In this video, Volkswagen workers say the decision is their alone, and that the management interference needs to stop now.
IUE-CWA President Jim Clark with CWA and IUE-CWA participants at Good Jobs, Green Jobs conference.
At the Good Jobs, Green Jobs conference, union and green activists focused on how to beat "fast track" authority and the Trans-Pacific Partnership, an IUE-CWA program to help manufacturing plants save energy and become more efficient, and how sustainable planning in the aviation industry can help improve communities.
AFA-CWA International President Veda Shook, right, with FAA's Lourdes Maurice moderate discussion on sustainable planning and the aviation industry.
AFA-CWA International President Veda Shook and Lourdes Maurice, Executive Director for the Federal Aviation Administration's Energy and Environment Office, moderated a discussion that addressed the airline industry and global greenhouse gases, climate change and ways to improve the aviation industry with a focus on smart planning.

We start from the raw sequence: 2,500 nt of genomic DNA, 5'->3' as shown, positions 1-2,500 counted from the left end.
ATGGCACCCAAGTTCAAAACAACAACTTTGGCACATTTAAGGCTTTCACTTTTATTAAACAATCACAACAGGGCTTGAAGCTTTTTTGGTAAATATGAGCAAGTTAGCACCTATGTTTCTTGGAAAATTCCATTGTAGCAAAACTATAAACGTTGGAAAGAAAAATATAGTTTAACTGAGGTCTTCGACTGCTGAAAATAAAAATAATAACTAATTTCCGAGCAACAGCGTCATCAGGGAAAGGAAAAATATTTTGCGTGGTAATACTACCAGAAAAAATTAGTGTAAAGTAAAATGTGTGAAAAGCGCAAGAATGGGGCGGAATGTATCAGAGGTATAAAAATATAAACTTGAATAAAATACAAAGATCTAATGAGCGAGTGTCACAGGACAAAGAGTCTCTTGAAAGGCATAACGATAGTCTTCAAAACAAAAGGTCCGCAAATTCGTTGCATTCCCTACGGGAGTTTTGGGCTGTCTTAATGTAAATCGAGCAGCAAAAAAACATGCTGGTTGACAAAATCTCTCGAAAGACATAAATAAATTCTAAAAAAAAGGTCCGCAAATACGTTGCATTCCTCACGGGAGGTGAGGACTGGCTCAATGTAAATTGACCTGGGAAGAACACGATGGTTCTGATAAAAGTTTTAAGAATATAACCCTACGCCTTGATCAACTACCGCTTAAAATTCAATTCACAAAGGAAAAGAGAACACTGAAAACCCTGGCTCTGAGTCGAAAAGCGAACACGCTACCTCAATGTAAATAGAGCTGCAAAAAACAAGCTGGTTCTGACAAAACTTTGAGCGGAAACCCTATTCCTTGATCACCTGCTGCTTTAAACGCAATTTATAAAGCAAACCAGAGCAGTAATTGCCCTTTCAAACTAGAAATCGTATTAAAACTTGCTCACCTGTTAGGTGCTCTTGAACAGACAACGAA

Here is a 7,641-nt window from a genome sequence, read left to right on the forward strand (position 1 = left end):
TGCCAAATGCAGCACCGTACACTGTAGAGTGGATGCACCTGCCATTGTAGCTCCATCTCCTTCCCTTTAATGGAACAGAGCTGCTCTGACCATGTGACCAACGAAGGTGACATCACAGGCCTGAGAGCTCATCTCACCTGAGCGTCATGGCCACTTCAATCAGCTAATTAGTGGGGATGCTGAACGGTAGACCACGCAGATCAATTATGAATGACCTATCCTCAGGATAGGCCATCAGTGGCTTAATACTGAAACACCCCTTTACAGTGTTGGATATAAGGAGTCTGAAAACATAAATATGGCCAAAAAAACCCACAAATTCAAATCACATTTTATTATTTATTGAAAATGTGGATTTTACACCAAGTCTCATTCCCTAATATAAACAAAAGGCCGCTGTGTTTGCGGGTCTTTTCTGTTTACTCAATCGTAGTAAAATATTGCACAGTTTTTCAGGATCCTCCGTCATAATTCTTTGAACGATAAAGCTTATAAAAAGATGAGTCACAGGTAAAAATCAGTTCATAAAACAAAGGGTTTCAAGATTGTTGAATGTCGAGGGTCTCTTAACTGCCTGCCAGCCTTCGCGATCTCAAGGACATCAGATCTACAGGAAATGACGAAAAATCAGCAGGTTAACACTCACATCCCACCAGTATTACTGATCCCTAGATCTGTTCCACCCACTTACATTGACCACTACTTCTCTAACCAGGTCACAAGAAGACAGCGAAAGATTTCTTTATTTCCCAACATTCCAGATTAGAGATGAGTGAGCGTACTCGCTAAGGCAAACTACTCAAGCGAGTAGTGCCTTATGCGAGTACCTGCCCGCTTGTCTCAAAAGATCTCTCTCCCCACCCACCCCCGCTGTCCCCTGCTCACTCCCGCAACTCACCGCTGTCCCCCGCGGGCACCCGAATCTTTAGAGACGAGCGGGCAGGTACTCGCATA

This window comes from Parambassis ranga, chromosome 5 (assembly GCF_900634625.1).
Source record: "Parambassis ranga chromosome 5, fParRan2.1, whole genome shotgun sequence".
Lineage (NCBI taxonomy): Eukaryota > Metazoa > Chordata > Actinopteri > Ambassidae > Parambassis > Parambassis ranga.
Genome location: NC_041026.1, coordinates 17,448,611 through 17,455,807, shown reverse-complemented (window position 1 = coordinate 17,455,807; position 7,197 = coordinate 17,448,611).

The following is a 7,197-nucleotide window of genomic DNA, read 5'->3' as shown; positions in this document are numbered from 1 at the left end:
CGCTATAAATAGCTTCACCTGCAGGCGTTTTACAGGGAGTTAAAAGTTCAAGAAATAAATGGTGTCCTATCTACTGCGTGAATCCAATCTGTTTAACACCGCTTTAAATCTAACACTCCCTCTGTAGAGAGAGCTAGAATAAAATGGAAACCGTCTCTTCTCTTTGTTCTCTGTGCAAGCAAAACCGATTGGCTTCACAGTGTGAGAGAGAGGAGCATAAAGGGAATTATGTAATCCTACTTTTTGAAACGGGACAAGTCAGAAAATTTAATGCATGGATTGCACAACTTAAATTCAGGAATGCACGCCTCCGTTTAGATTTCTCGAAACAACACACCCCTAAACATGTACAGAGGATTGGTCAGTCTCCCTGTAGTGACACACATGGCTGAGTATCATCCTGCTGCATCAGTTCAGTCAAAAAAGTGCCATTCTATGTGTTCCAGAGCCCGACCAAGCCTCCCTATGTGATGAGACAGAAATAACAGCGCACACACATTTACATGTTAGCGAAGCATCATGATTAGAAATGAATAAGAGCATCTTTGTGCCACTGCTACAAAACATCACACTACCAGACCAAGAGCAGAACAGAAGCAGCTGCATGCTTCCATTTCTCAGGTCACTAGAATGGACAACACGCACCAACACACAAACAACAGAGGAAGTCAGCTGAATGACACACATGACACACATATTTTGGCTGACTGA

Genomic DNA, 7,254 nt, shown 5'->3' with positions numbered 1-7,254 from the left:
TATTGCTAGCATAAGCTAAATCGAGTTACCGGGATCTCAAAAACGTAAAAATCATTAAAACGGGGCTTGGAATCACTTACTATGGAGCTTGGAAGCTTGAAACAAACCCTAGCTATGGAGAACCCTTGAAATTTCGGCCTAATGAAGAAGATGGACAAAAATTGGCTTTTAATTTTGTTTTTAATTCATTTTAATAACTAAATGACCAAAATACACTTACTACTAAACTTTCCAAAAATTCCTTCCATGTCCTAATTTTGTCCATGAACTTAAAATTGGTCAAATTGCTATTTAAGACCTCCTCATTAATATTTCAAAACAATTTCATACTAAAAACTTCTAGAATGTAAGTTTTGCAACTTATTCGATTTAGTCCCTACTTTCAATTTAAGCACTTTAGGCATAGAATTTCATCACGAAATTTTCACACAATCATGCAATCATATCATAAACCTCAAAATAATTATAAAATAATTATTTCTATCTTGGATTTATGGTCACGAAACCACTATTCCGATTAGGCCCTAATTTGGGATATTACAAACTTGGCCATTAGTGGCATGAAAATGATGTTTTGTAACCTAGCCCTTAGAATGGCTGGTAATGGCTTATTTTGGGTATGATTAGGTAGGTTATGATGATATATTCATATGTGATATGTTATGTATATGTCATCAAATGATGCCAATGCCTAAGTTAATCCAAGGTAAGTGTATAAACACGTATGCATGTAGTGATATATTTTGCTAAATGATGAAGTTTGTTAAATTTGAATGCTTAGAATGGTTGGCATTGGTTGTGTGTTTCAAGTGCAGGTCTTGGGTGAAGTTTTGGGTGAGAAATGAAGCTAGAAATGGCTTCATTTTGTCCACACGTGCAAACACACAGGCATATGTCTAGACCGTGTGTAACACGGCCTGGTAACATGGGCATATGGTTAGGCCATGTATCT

IUE-CWA President Jim Clark and members highlighted the sector's partnership with the Environmental Defense Fund that works with management and workers to identify and implement energy saving opportunities at manufacturing facilities.
Also spotlighted was IUE-CWA's Lean/High Performance Manufacturing program, which looks at organizing production to lower costs, eliminate waste, improve quality and keep good jobs.
CWA Senior Director George Kohl, with the Sierra Club and the National Resources Defense Council, outlined the critical fight to stop fast track authority for the Trans Pacific Partnership. About 30 CWA and IUE-CWA activists participated.